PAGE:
1101_SyllabusSp08_Rev2 - Geography 1101 INTRODUCTION TO...

Info iconThis preview shows pages 1–2. Sign up to view the full content.

View Full Document Right Arrow Icon
Geography 1101 INTRODUCTION TO HUMAN GEOGRAPHY Spring 2008 T, R 12:30P - 1:45P, Room 200 B, GG Building Instructor: Georgeta Stoian Connor, 120-I GG Building. Tel: 542-2856 Email: [email protected] Office Hours: Thursday 1:45-2:45P or by appointment COURSE DESCRIPTION/OBJECTIVES In today’s world, places and regions are increasingly interconnected, experiencing rapid changes in economic, political, and cultural life. Since information and capital are more quickly diffused around the world, the relationships between people and the world they inhabit are more dynamic and complex. Not only are people instantly informed about events that occur anywhere in the world (e.g.: the fall of the Berlin Wall on November 12, 1989; the war in Kosovo in the late 1990s; the terrorist attacks in the U.S. on September 11, 2001; the current war in Iraq) but also they can experience different consequences of some events that take place thousands of miles away. Consider for example some prominent international achievements, disputes, and disasters that might have significant geographical dimensions and a profound spatial impact. The end of the Cold War, for example, has been followed not only by the expansion of the European Union to the East, but also by the liberalization of travel policies in Eastern Europe with significant consequences for both Western and Eastern European countries’ economies and security issues. International disputes may be the result of activities in one country impacting another. In this light, it is well known that an impressive amount of the acid deposition in the Scandinavian countries, Netherlands, Switzerland, and Austria is blown in from Western and Eastern Europe. Also, the dispute over the issue of acid rain between the U.S. and Canada has been a long standing. The radioactive pollution from the 1986 nuclear accident in Chernobyl drastically affected Ukraine and all the surrounding countries. Equally, the 2004 Indonesia mega-earthquake, followed by the immense tsunami waves, devastated thousands of miles of shores of the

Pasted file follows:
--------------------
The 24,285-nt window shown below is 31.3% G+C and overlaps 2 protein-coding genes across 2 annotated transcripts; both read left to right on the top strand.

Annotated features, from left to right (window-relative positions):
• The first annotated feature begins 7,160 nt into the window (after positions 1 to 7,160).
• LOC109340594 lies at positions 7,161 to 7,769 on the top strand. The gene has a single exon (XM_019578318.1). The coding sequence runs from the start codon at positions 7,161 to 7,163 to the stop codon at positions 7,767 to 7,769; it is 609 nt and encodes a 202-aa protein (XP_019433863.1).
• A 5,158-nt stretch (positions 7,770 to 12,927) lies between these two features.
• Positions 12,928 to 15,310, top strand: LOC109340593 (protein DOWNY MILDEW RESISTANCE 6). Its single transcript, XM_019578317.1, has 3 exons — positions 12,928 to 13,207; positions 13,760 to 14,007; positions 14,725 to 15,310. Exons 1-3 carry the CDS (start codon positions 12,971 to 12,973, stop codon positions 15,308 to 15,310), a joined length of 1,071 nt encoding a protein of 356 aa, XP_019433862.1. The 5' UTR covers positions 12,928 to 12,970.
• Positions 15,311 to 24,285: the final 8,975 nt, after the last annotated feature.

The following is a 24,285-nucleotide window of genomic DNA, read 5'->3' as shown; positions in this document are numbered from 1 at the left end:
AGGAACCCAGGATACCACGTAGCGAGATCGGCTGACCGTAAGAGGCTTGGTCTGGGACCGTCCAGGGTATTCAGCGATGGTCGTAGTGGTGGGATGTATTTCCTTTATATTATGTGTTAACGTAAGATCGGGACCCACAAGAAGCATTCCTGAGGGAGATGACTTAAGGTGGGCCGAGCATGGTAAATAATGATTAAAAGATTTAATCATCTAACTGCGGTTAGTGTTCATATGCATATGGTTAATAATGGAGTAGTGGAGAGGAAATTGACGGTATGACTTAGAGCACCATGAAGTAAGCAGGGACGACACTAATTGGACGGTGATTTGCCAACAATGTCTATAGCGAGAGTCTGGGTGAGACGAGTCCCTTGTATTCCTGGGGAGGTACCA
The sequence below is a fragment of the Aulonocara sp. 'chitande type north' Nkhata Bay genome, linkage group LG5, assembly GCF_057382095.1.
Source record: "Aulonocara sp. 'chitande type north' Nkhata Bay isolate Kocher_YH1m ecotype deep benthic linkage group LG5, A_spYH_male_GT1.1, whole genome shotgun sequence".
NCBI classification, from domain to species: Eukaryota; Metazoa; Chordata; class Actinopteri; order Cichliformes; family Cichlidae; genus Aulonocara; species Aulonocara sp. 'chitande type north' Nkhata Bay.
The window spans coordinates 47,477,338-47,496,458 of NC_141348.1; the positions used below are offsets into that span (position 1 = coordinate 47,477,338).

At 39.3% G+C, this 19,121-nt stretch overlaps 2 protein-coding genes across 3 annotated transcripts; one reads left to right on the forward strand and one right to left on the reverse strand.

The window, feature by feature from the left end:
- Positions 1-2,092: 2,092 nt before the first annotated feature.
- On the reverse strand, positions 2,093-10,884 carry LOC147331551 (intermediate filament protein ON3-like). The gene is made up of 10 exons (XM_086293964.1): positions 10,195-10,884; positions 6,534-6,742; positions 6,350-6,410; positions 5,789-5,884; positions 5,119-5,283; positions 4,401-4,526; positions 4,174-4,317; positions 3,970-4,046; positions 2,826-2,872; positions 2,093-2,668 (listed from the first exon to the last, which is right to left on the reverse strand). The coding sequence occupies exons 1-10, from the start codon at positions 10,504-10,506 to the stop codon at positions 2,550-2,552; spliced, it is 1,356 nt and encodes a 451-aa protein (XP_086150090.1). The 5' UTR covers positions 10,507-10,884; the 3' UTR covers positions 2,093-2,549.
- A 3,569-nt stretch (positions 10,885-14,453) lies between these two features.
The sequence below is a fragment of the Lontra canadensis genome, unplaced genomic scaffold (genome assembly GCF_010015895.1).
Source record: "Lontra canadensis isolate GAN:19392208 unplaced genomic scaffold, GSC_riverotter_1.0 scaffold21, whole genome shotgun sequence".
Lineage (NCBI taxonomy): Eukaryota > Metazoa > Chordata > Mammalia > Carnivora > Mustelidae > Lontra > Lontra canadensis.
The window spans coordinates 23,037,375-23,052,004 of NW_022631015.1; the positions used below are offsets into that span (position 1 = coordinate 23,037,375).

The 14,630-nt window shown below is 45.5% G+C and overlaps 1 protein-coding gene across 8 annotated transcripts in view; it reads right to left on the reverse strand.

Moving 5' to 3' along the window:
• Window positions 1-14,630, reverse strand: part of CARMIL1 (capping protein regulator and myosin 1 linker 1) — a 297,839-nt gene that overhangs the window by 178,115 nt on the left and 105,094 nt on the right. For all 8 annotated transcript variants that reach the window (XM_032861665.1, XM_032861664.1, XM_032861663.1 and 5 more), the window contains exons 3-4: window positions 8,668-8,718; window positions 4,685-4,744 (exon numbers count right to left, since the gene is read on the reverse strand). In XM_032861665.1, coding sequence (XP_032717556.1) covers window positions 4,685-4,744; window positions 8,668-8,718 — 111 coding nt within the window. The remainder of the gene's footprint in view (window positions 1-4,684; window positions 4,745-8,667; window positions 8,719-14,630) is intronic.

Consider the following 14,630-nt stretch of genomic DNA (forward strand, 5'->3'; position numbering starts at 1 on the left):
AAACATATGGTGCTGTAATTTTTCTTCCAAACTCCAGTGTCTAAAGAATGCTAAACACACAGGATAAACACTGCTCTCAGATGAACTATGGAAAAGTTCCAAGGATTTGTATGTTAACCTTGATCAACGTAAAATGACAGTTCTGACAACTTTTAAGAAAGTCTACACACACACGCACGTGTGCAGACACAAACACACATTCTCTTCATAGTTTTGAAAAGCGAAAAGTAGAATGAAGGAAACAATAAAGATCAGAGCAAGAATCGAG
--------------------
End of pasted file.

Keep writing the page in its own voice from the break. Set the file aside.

Background image of page 1

Info iconThis preview has intentionally blurred sections. Sign up to view the full version.

View Full DocumentRight Arrow Icon
Image of page 2
This is the end of the preview. Sign up to access the rest of the document.

This note was uploaded on 03/19/2008 for the course GEOG 1101 taught by Professor Connor during the Spring '08 term at UGA.

Page1 / 4

1101_SyllabusSp08_Rev2 - Geography 1101 INTRODUCTION TO...

This preview shows document pages 1 - 2. Sign up to view the full document.

View Full Document Right Arrow Icon
Ask a homework question - tutors are online